I write all the time about what a great food town Charleston is.  It’s mostly because of the food (but also because of the beach, and yeah, ok, fine, because of our friends, and the beauty of this old city) that I’m so sad to be moving. I’ve been working on a list of all the restaurants (using The Charleston Chef’s Table as a sort of guide) we’ve tried here and all the ones I’ve been meaning to try, and thought I’d make it a post, and perhaps it’s own page on this site. So, if you look up top, there should be a new tab of Charleston Eats where I list most restaurants I’ve heard I should check out, with ones we’ve actually tried checked off.  Sometime when I’m feeling really ambitious, I’ll write up blurbs about all of them, but for now you just get a list.  It’s amazing to me how long it is, how many we’ve tried, and how many we have yet to try. It’s also amazing how many other places aren’t even on the list– this is just a serious food town, and if you like to eat, I recommend coming here for at least a week and trying to eat your way through it.

CSA: Charleston– the season ends

Almost two weeks ago, we got our final Pinckney’s Produce CSA box of the fall season.  It has taken me this long to get a post up about it because without another box’s arrival to give us a deadline, we had the opportunity to eat the last shipment of veggies at our leisure, which, though I did freeze a little bit of it, proved my theory that each box was at least two weeks’ food for us.  Here’s what we got:

  • 5 sweet potatoes
  • 2 heads broccoli
  • 2 bell peppers
  • 1 bunch collards
  • 3 bunches spinach
  • 1 bunch kale
  • 1 head cabbage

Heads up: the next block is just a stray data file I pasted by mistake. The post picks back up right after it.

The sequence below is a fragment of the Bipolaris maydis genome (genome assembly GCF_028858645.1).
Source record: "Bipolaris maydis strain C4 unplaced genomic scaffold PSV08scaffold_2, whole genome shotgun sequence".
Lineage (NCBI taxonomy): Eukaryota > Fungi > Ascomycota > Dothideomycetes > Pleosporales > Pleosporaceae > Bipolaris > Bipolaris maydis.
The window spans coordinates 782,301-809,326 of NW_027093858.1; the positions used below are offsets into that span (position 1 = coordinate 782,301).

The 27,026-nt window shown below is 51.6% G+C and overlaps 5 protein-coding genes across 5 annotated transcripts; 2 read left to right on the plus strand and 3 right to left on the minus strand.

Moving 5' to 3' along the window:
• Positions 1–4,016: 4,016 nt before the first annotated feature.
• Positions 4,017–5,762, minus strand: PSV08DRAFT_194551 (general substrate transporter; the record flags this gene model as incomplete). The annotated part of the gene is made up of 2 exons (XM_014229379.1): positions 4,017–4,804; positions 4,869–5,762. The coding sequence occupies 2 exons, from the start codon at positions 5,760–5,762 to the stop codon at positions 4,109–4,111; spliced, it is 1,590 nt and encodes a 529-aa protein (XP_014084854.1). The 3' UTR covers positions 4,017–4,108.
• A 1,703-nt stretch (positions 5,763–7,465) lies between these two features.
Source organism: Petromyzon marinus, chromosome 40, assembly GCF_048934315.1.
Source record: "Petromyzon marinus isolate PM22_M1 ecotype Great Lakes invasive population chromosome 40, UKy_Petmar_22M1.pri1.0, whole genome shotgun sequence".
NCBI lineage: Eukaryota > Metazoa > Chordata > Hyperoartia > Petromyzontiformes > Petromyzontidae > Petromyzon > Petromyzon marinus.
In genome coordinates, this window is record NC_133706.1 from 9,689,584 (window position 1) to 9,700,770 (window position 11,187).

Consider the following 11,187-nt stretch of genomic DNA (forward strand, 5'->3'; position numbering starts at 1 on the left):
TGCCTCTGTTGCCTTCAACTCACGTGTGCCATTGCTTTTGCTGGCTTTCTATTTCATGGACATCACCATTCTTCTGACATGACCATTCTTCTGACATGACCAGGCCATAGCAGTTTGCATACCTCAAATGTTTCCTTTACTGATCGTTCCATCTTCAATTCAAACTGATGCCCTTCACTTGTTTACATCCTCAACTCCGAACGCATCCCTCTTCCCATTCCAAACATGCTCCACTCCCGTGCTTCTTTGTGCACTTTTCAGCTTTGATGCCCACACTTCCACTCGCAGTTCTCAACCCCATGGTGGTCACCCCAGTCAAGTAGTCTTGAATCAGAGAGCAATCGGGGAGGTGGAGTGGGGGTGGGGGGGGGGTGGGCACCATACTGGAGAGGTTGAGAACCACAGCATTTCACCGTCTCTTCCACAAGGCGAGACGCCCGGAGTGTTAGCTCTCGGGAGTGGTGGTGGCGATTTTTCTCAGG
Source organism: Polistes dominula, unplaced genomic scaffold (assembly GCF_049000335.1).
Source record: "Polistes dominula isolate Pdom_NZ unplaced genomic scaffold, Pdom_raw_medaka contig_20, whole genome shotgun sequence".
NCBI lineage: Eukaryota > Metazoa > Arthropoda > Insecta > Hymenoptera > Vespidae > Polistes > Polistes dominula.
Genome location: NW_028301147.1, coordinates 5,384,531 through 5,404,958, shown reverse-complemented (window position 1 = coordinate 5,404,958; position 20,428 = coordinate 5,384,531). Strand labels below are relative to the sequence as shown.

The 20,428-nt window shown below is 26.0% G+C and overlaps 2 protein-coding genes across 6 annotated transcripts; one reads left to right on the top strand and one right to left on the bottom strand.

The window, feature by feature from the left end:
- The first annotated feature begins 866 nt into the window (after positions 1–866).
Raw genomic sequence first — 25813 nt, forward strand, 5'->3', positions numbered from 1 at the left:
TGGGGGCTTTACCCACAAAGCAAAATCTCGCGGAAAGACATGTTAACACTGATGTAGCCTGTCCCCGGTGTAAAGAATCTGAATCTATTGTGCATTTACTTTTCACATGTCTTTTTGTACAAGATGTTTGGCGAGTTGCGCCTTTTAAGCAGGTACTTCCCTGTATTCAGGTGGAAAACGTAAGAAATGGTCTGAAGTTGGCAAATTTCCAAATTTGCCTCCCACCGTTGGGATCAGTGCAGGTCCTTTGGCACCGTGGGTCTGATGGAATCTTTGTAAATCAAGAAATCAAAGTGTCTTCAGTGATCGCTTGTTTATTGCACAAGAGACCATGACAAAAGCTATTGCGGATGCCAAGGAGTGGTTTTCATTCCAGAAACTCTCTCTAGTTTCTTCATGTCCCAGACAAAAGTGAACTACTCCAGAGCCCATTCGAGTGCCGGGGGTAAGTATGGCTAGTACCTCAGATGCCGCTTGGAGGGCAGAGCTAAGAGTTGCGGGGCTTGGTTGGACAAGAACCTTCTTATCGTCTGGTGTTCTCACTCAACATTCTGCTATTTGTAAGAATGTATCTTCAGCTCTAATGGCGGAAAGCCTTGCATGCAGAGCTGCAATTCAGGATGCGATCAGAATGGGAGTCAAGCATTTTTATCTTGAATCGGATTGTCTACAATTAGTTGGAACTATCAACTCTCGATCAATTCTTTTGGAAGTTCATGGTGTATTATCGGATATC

• 1 eggplant
  • lots of green beans
  • lots of tomatoes

The first night I made a variation on one of our favorite dishes, Rachael Ray’s Italian Tuna Casserole (I have the cook book this recipe is from, but someone recreated it here).  Tuna casserole is one of my comfort foods, and I’m a big fan of this recipe.  Jon suggested adding in one of the heads of broccoli, and so this recipe used up one of those as well as two of the bunches of spinach.  This recipe fed us for a couple of days, plus at least one lunch for me.

The kale was used up another night in this pasta with sausage and kale, which was almost as good as the bacon and collard linguine we’ve loved this season. Continue reading “CSA: Charleston– the season ends”

CSA Charleston: BEETSFAIL and collards FTW

another bounteous harvest
another bounteous harvest

Yet another gorgeous week’s worth of deliciousness from our Pinckney’s Produce CSA!  Here’s the breakdown:

  • 1 bunch kale
  • 1 bunch collards
  • 1 bunch lettuce
  • 5 ears corn
  • 5 large carrots
  • 4 bell peppers
  • 3 turnips
  • 3 tomatoes
  • 5 radishes
  • 2 winter squash
  • 3 ears decorative red corn

The first night I used the tomatoes and bell peppers to make a variation on shakshuka (which involved some canned tomatoes, an onion, and garlic which I had on had), which was served with a salad made from the lettuce, some of the radishes, and a carrot, and some Shorter No Knead Bread.  Jon has now taken to calling shakshuka his “favorite.”  We had the leftovers the next day. SO GOOD. Continue reading “CSA Charleston: BEETSFAIL and collards FTW”